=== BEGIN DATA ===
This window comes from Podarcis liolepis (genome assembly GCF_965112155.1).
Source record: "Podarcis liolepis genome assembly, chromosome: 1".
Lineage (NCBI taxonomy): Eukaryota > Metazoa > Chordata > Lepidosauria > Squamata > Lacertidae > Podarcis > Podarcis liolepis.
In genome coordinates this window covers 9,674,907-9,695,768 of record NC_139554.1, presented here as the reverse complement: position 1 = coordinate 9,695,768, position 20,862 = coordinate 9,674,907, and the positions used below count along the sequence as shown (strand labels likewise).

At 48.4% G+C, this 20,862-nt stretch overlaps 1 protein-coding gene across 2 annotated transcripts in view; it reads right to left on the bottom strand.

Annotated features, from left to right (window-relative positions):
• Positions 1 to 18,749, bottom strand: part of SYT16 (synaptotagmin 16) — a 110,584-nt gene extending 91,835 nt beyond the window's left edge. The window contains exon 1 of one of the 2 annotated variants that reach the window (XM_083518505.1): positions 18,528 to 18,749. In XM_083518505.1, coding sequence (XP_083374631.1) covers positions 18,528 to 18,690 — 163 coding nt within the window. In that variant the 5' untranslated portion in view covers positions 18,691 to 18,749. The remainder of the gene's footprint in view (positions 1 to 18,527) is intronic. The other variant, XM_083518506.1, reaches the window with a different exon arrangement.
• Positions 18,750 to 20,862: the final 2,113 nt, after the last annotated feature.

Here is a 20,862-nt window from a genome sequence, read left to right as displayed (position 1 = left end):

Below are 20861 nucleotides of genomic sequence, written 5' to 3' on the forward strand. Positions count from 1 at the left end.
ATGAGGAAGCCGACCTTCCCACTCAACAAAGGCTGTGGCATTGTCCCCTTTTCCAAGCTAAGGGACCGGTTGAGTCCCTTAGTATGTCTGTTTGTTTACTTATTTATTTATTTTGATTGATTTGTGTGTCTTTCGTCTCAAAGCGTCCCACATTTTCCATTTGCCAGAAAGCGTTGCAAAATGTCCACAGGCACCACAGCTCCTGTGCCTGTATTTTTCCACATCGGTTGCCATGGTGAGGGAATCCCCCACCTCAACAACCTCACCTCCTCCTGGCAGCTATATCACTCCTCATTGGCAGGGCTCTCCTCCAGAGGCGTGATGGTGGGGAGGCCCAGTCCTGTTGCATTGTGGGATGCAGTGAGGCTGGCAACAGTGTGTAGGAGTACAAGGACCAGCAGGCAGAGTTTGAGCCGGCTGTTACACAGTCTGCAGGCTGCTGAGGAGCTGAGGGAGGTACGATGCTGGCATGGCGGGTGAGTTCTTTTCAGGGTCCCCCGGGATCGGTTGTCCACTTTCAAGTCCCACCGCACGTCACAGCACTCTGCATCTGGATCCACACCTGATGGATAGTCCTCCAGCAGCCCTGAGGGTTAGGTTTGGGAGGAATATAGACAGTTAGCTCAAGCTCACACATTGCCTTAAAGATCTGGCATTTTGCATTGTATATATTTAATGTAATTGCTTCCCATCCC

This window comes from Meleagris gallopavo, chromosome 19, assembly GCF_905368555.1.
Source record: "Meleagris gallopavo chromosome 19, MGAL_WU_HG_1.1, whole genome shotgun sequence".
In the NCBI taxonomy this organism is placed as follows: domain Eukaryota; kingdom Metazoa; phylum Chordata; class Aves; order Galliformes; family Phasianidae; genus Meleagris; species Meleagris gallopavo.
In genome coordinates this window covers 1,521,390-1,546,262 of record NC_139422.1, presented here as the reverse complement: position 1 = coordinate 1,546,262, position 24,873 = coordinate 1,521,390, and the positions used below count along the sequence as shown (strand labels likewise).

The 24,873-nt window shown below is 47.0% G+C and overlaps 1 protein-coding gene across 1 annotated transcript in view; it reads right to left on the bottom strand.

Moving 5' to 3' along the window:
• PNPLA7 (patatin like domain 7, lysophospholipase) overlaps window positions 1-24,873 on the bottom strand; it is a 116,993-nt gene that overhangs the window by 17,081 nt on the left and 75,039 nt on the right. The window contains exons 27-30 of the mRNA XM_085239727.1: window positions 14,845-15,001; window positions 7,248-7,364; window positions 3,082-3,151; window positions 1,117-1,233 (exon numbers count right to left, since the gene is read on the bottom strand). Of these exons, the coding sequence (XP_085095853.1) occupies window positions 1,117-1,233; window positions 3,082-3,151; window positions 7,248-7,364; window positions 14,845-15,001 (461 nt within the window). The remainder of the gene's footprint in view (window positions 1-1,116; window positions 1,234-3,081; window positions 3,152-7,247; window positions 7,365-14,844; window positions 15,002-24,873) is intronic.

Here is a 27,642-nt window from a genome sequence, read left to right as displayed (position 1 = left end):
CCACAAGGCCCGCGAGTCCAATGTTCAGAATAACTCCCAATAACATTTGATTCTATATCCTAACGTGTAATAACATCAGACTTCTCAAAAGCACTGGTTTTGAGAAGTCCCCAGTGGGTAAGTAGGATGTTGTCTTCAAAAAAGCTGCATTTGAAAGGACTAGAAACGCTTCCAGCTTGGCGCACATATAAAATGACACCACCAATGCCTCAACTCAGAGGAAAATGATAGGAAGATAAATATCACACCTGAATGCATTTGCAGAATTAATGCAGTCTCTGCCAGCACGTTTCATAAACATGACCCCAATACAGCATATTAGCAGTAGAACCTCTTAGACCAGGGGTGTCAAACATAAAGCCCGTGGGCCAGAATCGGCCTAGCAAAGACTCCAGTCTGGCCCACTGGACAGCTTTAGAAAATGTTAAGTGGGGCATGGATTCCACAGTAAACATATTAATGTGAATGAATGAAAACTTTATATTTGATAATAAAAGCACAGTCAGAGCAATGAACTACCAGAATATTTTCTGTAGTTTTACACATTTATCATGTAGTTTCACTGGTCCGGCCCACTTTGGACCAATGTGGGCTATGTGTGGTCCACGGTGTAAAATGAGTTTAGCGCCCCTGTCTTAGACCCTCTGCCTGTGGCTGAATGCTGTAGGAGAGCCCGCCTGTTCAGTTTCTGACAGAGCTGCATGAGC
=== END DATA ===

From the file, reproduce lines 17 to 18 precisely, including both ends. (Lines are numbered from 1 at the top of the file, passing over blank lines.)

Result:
Moving 5' to 3' along the window:
• PNPLA7 (patatin like domain 7, lysophospholipase) overlaps window positions 1-24,873 on the bottom strand; it is a 116,993-nt gene that overhangs the window by 17,081 nt on the left and 75,039 nt on the right. The window contains exons 27-30 of the mRNA XM_085239727.1: window positions 14,845-15,001; window positions 7,248-7,364; window positions 3,082-3,151; window positions 1,117-1,233 (exon numbers count right to left, since the gene is read on the bottom strand). Of these exons, the coding sequence (XP_085095853.1) occupies window positions 1,117-1,233; window positions 3,082-3,151; window positions 7,248-7,364; window positions 14,845-15,001 (461 nt within the window). The remainder of the gene's footprint in view (window positions 1-1,116; window positions 1,234-3,081; window positions 3,152-7,247; window positions 7,365-14,844; window positions 15,002-24,873) is intronic.